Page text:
Revolutionary States, Leaders, and Foreign Relations: A Comparative Study of China, Cuba, and Iran

By R. K. Ramazani; Houman A. Sadri | Go to book overview

system. In his new landmark study, Revolution and War, Stephen M. Walt contends that the Waltzian view is only “partly correct, ” particularly as judged by the persistence of Soviet, Chinese and Iranian Revolutionary objectives far longer than was necessary.

Finally, although Sadri does not specifically deal with the implications of his study for future American policy toward revolutionary regimes, his plea for a better understanding of their foreign policy behavior may be interpreted as implying that there is a need for a more sophisticated and nuanced U.S. policy. Our friends and allies everywhere, especially in Europe, strongly disagree with hostile U.S. policies toward these states. They advocate a policy of “critical engagement, ” not appeasement, as a constructive way of moderating these regimes' foreign policy positions because their greater involvement in the international system rather than isolation, would constrain their behavior. It would also strengthen the hands of moderate elements within revolutionary societies. On the contrary, a belligerent policy will play into the hands of the more radical factions and will eventually hurt the United States' national interest.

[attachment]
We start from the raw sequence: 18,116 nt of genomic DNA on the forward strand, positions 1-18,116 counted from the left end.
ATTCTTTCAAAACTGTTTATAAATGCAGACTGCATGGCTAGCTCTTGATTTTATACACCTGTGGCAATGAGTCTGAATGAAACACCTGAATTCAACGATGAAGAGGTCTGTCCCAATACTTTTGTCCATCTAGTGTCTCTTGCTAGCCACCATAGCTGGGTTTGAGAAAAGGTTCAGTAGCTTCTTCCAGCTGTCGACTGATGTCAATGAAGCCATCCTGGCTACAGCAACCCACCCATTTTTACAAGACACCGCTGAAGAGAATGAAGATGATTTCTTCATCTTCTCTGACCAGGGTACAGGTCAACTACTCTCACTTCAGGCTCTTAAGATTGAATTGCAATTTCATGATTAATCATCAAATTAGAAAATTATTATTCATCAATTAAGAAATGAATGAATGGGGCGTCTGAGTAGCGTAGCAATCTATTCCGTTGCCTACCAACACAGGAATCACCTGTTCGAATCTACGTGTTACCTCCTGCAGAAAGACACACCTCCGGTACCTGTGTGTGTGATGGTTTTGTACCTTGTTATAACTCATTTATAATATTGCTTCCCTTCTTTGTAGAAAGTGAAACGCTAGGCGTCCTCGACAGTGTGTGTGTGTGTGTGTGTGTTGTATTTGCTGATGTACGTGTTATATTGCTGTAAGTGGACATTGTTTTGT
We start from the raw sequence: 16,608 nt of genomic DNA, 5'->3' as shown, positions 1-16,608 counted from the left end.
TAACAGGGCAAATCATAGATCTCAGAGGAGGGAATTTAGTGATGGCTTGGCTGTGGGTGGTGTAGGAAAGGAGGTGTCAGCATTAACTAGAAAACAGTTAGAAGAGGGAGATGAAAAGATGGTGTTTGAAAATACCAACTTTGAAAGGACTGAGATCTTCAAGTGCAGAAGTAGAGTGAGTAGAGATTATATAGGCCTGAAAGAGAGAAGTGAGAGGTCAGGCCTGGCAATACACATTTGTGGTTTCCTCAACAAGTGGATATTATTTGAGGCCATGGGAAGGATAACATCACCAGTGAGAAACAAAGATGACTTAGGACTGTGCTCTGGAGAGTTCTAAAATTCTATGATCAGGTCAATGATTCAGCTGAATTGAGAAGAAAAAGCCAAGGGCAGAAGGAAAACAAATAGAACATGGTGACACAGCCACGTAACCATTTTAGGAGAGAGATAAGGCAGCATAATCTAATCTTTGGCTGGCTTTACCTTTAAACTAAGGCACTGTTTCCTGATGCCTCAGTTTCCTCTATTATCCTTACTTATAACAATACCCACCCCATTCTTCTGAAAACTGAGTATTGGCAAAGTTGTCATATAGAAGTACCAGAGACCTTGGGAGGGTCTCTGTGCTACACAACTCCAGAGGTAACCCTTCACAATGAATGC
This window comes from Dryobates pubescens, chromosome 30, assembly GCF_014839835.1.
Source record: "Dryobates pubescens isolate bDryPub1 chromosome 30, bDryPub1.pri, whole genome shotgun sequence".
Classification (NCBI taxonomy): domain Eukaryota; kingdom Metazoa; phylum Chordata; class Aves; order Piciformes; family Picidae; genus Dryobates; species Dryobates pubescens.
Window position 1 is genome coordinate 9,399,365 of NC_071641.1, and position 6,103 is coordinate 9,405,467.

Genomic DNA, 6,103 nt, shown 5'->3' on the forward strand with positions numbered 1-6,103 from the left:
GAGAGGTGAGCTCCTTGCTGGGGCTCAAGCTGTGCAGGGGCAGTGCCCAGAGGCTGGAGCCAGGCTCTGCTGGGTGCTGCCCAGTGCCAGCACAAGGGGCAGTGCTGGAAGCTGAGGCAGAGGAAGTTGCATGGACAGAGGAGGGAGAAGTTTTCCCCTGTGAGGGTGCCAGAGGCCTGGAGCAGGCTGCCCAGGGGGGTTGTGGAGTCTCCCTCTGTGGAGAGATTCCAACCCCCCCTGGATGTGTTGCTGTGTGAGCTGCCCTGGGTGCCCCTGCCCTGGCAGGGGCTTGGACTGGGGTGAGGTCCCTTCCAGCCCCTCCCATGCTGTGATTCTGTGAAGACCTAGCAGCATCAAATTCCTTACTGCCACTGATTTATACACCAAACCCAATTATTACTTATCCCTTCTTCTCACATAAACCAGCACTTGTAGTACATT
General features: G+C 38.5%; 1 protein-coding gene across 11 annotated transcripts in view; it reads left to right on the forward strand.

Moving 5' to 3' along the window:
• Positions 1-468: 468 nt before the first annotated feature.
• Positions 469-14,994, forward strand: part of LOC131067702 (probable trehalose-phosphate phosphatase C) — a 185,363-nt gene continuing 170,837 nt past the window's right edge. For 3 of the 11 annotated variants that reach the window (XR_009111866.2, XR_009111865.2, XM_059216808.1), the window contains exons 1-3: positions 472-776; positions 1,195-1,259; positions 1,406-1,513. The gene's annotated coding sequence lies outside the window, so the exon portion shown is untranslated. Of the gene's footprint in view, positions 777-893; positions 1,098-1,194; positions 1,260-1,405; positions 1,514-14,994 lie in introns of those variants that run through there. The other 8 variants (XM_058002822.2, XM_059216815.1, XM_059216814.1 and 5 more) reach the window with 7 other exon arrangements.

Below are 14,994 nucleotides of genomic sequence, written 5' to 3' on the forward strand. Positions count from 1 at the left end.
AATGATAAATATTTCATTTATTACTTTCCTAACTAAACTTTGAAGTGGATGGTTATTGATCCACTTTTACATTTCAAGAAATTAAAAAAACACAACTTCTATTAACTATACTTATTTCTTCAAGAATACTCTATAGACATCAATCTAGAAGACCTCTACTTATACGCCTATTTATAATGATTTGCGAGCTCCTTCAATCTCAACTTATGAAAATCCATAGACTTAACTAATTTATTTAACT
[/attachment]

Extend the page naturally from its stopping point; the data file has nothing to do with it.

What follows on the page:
R.K. Ramazani
University of Virginia

-x-

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Revolutionary States, Leaders, and Foreign Relations: A Comparative Study of China, Cuba, and Iran
Table of contents

Table of contents

  • Title Page iii
  • Contents vii
  • Foreword ix
  • Preface xi
  • Introduction 1
  • 1 - Typology and Terminology of Revolutions 9
  • 2 - Non-Alignment as a Foreign Policy Strategy 17
  • 3 - Chinese Foreign Relations, 1949-1959 35
  • Notes 58
  • 4 - Cuban Foreign Relations, 1959-1969 65
  • 5 - Iranian Foreign Relations, 1979-1989 87
  • 6 - Conclusion 115
  • Selected Bibliography 133
  • Index 141
  • About the Author 149
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